All you Need to Know About the Stone House, the First Stone Bungalow in Ooty

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The Stone House, fondly called “Kal Bangala” by the indigenous tribals of Ooty, Thodas, is the first bungalow constructed using Kal (Tamil for ‘stone’) to come up in this ravishing hill station of South India. It was built in 1822 by John Sullivan, one of the most revered personalities in Ooty, best known for establishing British settlement in this region. The British acquired the land from the local Thoda tribals at a measly price of one rupee per acre for the construction of the bungalow. Today, it stands majestically as the official residence of the Principal of Government Arts College, one of the finest buildings in South India, and a remarkable exhibition of progressive architecture and colonial relics.

The history of ‘modern’ Ooty also begins here when John Sullivan, then the Collector of Coimbatore, commissioned Mc Mahon and Keys to explore and survey the place. The duo just went through the motions until Sullivan himself decided to unravel the true beauty that lies hidden deep in its heart. He took personal interest in the construction of the building, and chose a lush green area abound with orchids, lichens, ferns and pine trees for the same. The building features a sloping roof in green. With a simple architecture, the Stone House is more like a British Cottage. It is supposed the living room of the building has a cosy fireplace. The building today can be witnessed only from the outside.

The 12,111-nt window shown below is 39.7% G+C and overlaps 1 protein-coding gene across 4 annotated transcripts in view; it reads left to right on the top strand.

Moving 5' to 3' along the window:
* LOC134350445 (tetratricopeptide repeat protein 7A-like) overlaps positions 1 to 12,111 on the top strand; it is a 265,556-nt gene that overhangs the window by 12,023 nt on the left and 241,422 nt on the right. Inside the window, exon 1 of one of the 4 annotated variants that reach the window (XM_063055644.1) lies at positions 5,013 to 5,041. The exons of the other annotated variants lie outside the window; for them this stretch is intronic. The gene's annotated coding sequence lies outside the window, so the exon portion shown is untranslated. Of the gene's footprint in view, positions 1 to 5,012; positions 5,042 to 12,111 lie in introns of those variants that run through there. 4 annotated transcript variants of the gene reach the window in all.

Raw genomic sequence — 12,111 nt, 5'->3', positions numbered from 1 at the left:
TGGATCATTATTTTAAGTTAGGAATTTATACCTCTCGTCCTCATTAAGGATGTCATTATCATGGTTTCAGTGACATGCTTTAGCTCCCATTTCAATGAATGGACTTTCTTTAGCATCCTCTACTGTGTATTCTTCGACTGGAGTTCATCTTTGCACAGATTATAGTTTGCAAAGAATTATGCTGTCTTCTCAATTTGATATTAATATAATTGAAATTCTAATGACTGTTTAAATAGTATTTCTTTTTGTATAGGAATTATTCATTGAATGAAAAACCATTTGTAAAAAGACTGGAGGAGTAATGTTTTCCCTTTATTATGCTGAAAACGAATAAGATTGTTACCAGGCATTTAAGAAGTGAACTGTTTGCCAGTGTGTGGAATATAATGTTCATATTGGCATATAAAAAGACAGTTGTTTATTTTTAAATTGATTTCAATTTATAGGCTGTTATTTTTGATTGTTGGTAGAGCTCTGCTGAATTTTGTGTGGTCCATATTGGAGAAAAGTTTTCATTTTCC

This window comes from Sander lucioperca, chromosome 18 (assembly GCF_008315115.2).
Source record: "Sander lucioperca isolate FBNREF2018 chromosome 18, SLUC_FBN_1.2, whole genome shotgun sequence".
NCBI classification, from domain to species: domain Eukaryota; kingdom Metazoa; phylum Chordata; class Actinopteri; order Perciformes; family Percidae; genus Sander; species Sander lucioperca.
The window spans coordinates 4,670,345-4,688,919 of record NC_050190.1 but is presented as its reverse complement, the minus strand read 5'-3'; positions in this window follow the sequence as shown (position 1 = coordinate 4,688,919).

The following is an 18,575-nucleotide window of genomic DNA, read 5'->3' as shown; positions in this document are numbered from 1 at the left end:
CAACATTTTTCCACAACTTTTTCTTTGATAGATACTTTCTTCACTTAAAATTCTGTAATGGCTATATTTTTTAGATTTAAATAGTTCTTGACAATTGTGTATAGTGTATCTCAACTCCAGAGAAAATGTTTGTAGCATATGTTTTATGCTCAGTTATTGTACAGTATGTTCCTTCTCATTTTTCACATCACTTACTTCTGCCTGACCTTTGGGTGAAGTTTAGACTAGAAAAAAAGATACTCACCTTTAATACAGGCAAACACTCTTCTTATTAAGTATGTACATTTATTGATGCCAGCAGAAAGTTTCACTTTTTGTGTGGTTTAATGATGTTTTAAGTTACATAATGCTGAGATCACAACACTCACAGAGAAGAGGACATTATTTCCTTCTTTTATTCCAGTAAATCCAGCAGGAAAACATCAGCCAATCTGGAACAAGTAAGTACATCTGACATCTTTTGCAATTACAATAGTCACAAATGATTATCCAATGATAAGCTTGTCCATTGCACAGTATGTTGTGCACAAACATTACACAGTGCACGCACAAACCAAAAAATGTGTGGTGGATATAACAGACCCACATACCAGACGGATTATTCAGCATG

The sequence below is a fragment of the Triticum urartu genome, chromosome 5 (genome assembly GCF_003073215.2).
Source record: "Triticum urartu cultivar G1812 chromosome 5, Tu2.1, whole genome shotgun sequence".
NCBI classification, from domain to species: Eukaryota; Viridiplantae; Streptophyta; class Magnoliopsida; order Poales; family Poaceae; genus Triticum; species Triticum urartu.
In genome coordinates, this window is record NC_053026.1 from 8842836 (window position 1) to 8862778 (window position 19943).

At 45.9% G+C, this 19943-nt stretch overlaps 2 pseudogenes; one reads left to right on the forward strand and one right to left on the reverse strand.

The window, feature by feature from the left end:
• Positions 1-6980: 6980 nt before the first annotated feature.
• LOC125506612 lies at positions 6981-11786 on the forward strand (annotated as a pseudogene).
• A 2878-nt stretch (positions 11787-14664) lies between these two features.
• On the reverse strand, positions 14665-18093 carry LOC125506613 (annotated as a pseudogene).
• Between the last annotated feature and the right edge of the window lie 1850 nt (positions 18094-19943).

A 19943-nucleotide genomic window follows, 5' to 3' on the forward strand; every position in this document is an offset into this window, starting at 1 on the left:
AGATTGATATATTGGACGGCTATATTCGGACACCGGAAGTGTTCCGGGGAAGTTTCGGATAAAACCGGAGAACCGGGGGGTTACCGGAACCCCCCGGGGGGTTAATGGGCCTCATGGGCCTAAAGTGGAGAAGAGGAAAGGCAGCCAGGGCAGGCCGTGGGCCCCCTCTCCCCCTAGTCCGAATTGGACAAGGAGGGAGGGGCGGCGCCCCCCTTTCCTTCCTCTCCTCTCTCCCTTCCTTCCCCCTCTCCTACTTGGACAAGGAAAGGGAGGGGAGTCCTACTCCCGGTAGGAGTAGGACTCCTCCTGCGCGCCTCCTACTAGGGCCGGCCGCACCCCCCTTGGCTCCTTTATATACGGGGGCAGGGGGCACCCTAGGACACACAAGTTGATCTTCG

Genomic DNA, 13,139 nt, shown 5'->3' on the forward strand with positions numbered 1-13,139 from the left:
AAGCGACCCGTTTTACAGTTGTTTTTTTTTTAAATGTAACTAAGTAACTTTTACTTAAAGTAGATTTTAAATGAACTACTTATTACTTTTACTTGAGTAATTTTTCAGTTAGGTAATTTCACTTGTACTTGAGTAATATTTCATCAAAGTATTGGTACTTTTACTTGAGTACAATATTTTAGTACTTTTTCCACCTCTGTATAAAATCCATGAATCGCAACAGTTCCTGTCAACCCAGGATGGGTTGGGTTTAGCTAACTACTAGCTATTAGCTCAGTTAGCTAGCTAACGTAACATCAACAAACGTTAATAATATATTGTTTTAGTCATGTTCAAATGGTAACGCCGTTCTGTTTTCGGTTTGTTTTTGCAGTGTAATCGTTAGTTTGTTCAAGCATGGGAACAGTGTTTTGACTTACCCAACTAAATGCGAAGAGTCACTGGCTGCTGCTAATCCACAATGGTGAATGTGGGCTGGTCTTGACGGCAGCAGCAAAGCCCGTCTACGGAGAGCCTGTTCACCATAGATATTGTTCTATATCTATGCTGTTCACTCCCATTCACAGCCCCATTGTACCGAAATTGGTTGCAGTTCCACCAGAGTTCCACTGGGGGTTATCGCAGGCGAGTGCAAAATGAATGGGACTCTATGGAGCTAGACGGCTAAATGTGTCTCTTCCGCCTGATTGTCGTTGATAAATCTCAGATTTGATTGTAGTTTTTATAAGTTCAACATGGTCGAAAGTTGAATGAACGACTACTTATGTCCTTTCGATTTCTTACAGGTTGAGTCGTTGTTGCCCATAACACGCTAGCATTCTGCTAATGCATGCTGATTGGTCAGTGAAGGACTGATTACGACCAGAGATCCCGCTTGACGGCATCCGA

Though not quite doted as the other tourist destinations in Ooty, the building is a brilliant example of British architecture and exquisite ‘Raj’ culture that characterizes a significant period of the region’s history.

Ooty that remained cut off from the rest of the country gained increased accessibility to the outside world owing to the numerous developmental activities undertaken by the British officials such as laying of roads and highways and systematic clearing of forests. But it was the Stone house, the citadel of British power in this region, from where it all started. You can also find a tree in front of the Stone House known as the ‘Sullivan’s Oak’ and a man-made, L-shaped lake also excavated by Sullivan. Definitely worth a visit.

To Visit Stone House Contact Emperor Traveline for Package Details.